Missile Command Review
|Developer: Atari||Publisher: Atari|
|Release Date: 1981||Also On: None|
Arcade to console conversions became a big thing on the Atari 2600 after Space Invaders popularized the system. Many classic arcade games of the era found their way onto Atari 2600 cartridges. One of those games is Missile Command. With its simple to understand but difficult to execute gameplay, Missile Command is a fairly addictive addition to the Atari 2600’s library and a game that should be owned by any gamer who enjoys Atari 2600 games.
The concept of Missile Command isn’t difficult to understand, as I mentioned. You have six cities along the bottom of the screen, three on each side of an army base armed with missiles. Somebody above the screen doesn’t like these cities and has decided to bombard them with missiles of their own. Your job is to use your missiles to destroy those missiles before they destroy your cities, but it isn’t as easy as it sounds.
You see, like most missiles, it takes time for your missiles to reach their destination. As a result of this fact, you need to know not where the enemy’s missile is that you’re firing at, but where it is going to be when your missile gets there. Also complicating matters is the fact that one of your missiles will take out as many of the enemy’s missiles as are within its blast radius, and you get a bonus at the end of the level for how many missiles you have left. You also get a bonus for how many cities survive. These bonuses are necessary because cities are revived when certain scores are reached.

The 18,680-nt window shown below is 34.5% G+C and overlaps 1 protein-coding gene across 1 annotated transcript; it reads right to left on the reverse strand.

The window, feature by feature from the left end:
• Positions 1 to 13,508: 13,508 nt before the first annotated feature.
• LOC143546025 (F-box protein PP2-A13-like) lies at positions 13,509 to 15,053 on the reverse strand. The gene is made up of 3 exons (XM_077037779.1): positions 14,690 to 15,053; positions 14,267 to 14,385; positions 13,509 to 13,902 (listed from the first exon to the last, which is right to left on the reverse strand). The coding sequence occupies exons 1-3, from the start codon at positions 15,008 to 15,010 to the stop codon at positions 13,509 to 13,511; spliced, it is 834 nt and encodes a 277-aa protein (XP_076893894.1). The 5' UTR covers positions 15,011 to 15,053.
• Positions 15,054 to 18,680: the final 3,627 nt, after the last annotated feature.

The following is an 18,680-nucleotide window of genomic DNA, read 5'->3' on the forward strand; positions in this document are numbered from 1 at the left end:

The graphics are pretty good for 1981, with fairly small pixels for the missiles and the trails that the enemy’s missiles leave. The color scheme isn’t too involved though, boasting fairly few colors on screen at once. To get by that though, the color scheme changes every couple levels to eliminate the boredom of the same color scheme for the entire game. The only major sound effect in this game is explosions and, for this being an Atari 2600 game, they sound pretty good. The sound effects for the movement of the enemy missiles that don’t leave a trail or of your missiles firing are also decent.
You can tell where you’re aiming because there will be a little cursor indicating that. You simply move the cursor with the joystick and hit the button to fire a missile. You can have up to three missiles on the screen at a time, and can fire a maximum of thirty missiles in a round. Should your military base get hit, you will lose whatever is left of the set of ten missiles you are currently using, so protecting your base is almost as important as protecting the cities.
Overall, this is a very addictive game with reasonably good graphics and sound for the time period. However, even the games with the best graphics and sound must survive on their gameplay, particularly for an era this old. I would recommend that anybody who enjoys the older games from this era and that don’t have this game yet find it. Its addictiveness alone makes it worth it.
|Replay Value/Game Length:||9|
|Written by Martin||Review Guide|